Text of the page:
It’s only logical
Finally, after weeks of the holiday rush and the many family birthdays of December and January, I settled into the loom room to do some serious weaving. The lovely multicolored scarf and table runner I had been working on sporadically since November was almost finished so I decided to make it my first priority. Deb, my weaving assistant/ home health aide, had been carefully throwing the shuttle for me whenever she came to help as well. The yarn is a silk and merino blend and the colors are browns, beiges, and blacks. The pattern is a simple hopsack but in order to keep the selvedge straight, I added a floating selvedge thread using my husband Mike’s fishing line. “Over as you enter and under as you leave”, was the little rhyme Deb and I said to ourselves as we threw the shuttle.
Then, when I took the pieces off the loom and upstairs to finish while I watched TV with Mike, I suddenly realized I had a big problem. When I pulled the fishing line out of the selvedge, a twelve-inch section of the scarf on one side began to unravel! It was the section I had just finished weaving myself so I certainly couldn’t blame Deb’s inexperience. I looked at it carefully and the reason was perfectly logical. When I manipulated the shuttle over or under that one side, per my little rhyme, I had missed the yarn and only wrapped the weft around the fishing line!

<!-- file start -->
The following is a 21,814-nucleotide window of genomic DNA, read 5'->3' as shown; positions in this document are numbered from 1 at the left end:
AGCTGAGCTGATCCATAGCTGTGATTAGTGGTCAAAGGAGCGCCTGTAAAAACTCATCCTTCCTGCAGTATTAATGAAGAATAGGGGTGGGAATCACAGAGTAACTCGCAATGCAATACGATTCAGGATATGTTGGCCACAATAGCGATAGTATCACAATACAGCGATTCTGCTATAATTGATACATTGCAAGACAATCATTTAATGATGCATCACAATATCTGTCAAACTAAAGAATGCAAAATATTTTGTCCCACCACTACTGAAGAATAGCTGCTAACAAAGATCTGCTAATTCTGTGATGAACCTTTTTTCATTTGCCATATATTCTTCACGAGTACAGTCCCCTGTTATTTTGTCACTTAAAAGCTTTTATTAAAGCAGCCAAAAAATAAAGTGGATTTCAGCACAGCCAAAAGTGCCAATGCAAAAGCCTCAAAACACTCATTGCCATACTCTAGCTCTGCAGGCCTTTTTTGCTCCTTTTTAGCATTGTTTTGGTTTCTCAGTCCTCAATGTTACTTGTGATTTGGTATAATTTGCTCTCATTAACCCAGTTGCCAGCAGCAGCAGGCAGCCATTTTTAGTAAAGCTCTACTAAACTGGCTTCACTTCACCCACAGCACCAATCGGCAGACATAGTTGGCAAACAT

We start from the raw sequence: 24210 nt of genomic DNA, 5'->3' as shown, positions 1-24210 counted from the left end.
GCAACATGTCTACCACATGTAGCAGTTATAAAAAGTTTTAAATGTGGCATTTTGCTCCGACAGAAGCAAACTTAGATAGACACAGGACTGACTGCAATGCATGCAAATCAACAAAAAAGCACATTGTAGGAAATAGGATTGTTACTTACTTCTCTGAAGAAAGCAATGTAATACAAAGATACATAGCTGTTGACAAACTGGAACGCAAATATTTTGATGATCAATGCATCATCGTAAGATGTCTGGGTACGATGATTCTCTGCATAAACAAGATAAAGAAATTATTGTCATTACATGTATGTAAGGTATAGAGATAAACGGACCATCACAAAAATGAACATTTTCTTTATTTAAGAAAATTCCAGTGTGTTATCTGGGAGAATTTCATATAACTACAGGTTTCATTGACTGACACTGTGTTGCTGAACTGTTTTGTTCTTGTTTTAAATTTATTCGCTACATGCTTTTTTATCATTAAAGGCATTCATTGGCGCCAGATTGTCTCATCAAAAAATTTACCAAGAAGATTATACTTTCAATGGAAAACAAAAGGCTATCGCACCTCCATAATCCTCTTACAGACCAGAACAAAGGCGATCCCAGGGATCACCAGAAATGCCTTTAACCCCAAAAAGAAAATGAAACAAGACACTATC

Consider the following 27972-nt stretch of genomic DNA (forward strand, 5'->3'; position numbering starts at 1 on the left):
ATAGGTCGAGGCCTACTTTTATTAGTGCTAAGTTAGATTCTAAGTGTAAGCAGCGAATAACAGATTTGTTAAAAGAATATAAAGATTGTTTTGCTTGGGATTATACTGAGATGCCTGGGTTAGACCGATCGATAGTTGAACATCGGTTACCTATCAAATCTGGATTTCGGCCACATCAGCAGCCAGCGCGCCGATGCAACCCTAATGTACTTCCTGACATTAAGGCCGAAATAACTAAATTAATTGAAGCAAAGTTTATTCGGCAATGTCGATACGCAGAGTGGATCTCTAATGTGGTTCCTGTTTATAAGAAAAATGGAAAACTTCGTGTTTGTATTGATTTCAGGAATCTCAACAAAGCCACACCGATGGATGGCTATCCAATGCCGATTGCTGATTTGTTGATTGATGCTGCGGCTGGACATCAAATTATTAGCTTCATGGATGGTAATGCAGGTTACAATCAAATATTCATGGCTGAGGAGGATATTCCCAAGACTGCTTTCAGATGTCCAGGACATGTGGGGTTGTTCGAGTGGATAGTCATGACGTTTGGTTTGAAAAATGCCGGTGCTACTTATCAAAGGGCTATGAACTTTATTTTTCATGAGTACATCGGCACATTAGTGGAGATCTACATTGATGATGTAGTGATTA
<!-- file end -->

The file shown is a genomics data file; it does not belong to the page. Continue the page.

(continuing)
I hope I managed to salvage the scarf by hand-weaving that 12-inch section. It took me about an hour of carefully darning several new warp threads through each weft turn, all the while trying to figure out how I could have made such a dumb mistake in the first place. What was I thinking? Why couldn’t I see the logical consequences of my actions when I was in the middle of it?
Unfortunately, the new warp threads didn’t match the color pattern of the surrounding selvedge exactly and the hand-woven section is pretty obvious. This scarf is just not up to my normal standards, so I’ll either have to put a big discount on the price, or maybe I’ll give it to someone as an apologetic gift. What a waste of expensive yarn and valuable time!
But was it really a waste? It’s obvious I will never make that mistake again, after all. And now I have an intimate knowledge of how a selvedge is put together. Is this what it means to be an “experienced” weaver?
I began remembering other mistakes I had made over the past four years of my weaving journey and what I had learned from each of them. I think I’ll use this blog to document that progression. And that means I’ll need to do some time traveling..